For discovery of blood cell growth factors.
Professor Don Metcalf is at the heart of one of the most famous scientific stories to emerge from the Walter and Eliza Hall Institute.
For almost 30 years, Professor Metcalf doggedly and painstakingly pursued one task: identifying and purifying the hormones that stimulate blood cells to produce the white blood cells needed by the body to fight infection.
Professor Metcalf is regarded as the ‘father of modern haematology’ for his pioneering research, which saw him identify colony stimulating factors (CSFs) – critical molecules that tell stem cells to multiply and mature to boost the immune system.
CSFs are now widely used in clinical medicine, predominantly in the treatment of cancer patients who have undergone chemotherapy. To date, Professor Metcalf’s discovery has benefited more than 20 million cancer patients worldwide.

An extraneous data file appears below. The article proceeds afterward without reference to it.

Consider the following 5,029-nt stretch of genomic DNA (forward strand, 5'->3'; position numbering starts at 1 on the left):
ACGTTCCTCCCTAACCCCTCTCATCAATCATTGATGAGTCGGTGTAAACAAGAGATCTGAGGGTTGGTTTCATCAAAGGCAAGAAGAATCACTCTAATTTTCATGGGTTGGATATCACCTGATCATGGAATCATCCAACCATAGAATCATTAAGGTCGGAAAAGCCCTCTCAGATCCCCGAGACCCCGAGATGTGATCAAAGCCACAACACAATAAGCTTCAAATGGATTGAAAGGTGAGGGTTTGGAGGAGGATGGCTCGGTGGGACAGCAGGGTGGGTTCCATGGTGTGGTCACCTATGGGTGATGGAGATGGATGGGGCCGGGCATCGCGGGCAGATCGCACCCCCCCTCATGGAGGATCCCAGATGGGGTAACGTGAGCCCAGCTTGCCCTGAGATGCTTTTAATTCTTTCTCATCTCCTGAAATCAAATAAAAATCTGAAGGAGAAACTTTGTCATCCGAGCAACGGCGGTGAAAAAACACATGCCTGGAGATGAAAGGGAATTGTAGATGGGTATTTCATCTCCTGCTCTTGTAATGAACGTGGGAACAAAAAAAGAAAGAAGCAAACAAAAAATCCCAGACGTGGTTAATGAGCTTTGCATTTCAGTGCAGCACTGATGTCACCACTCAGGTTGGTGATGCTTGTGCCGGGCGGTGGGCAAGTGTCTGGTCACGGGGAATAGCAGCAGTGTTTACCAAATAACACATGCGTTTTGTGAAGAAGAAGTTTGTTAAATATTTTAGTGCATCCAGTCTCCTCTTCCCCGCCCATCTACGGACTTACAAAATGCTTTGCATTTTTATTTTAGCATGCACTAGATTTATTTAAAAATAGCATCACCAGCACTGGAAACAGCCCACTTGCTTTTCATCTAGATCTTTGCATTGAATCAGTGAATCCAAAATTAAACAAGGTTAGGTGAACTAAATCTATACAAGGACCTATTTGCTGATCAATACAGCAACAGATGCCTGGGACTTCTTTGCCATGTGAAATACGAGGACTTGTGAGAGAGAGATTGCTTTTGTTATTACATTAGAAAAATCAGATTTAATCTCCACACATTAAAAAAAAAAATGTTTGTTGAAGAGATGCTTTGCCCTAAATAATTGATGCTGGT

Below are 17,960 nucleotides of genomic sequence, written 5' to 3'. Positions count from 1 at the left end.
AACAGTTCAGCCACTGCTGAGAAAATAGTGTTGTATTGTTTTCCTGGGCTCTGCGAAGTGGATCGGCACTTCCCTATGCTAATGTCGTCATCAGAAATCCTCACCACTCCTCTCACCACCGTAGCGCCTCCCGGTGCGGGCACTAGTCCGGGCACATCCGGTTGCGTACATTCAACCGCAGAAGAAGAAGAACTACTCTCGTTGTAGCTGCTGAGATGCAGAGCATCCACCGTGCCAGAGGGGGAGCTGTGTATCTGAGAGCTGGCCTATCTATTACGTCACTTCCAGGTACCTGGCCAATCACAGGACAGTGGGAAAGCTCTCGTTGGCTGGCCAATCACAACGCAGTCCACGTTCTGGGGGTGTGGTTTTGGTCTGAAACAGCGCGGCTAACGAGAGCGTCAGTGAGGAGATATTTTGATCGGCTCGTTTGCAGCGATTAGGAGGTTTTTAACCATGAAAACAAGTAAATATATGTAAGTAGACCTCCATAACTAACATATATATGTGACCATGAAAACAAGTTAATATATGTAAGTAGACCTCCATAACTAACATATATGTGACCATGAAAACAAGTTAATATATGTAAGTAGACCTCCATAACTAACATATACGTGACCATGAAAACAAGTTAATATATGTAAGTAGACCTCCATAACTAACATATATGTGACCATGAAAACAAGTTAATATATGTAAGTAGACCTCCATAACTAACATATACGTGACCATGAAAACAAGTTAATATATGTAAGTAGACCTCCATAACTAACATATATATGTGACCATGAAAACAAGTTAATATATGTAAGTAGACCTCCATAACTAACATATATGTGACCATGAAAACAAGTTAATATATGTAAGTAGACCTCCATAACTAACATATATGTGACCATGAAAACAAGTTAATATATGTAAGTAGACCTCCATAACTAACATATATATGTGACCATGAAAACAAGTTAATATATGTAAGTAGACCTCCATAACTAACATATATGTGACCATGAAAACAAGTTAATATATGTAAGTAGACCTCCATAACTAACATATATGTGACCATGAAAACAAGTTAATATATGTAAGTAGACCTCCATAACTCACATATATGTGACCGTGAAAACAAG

CSFs also revolutionised transplant medicine, leading to new techniques to perform bone marrow transplants for patients with blood diseases such as leukaemia.
Professor Metcalf’s research has been supported by the Cancer Council Victoria for more than 50 years. The Cancer Council awarded him the Carden Fellowship in 1954, that fellowship has funded his work at the institute ever since.
Although Professor Metcalf officially retired in 1996, he is still an active researcher at the institute. A favourite anecdote at the institute about Professor Metcalf is that, the day after he retired, he came back to work as though nothing had changed. He has continued to do so.